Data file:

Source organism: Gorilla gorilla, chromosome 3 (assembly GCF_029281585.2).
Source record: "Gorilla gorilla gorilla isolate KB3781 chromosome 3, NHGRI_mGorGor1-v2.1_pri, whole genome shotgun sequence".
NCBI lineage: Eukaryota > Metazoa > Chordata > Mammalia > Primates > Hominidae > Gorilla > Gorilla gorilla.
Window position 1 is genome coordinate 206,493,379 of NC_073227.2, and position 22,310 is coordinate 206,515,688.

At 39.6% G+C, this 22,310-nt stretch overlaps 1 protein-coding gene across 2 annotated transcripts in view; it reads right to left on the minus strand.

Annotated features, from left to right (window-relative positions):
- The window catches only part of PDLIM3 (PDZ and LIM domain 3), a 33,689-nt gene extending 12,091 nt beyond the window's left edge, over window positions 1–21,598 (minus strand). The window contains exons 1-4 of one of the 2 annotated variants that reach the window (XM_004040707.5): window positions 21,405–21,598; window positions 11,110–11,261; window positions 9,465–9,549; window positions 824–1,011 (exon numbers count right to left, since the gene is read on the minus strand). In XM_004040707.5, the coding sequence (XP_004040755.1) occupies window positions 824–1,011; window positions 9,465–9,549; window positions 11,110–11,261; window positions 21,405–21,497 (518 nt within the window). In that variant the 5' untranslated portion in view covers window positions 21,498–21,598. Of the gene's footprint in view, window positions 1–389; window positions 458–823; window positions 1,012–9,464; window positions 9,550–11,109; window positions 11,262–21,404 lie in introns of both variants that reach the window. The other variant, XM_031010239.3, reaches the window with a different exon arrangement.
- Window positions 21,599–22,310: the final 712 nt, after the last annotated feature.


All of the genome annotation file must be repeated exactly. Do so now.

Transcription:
Source organism: Gorilla gorilla, chromosome 3 (assembly GCF_029281585.2).
Source record: "Gorilla gorilla gorilla isolate KB3781 chromosome 3, NHGRI_mGorGor1-v2.1_pri, whole genome shotgun sequence".
NCBI lineage: Eukaryota > Metazoa > Chordata > Mammalia > Primates > Hominidae > Gorilla > Gorilla gorilla.
Window position 1 is genome coordinate 206,493,379 of NC_073227.2, and position 22,310 is coordinate 206,515,688.

At 39.6% G+C, this 22,310-nt stretch overlaps 1 protein-coding gene across 2 annotated transcripts in view; it reads right to left on the minus strand.

Annotated features, from left to right (window-relative positions):
- The window catches only part of PDLIM3 (PDZ and LIM domain 3), a 33,689-nt gene extending 12,091 nt beyond the window's left edge, over window positions 1–21,598 (minus strand). The window contains exons 1-4 of one of the 2 annotated variants that reach the window (XM_004040707.5): window positions 21,405–21,598; window positions 11,110–11,261; window positions 9,465–9,549; window positions 824–1,011 (exon numbers count right to left, since the gene is read on the minus strand). In XM_004040707.5, the coding sequence (XP_004040755.1) occupies window positions 824–1,011; window positions 9,465–9,549; window positions 11,110–11,261; window positions 21,405–21,497 (518 nt within the window). In that variant the 5' untranslated portion in view covers window positions 21,498–21,598. Of the gene's footprint in view, window positions 1–389; window positions 458–823; window positions 1,012–9,464; window positions 9,550–11,109; window positions 11,262–21,404 lie in introns of both variants that reach the window. The other variant, XM_031010239.3, reaches the window with a different exon arrangement.
- Window positions 21,599–22,310: the final 712 nt, after the last annotated feature.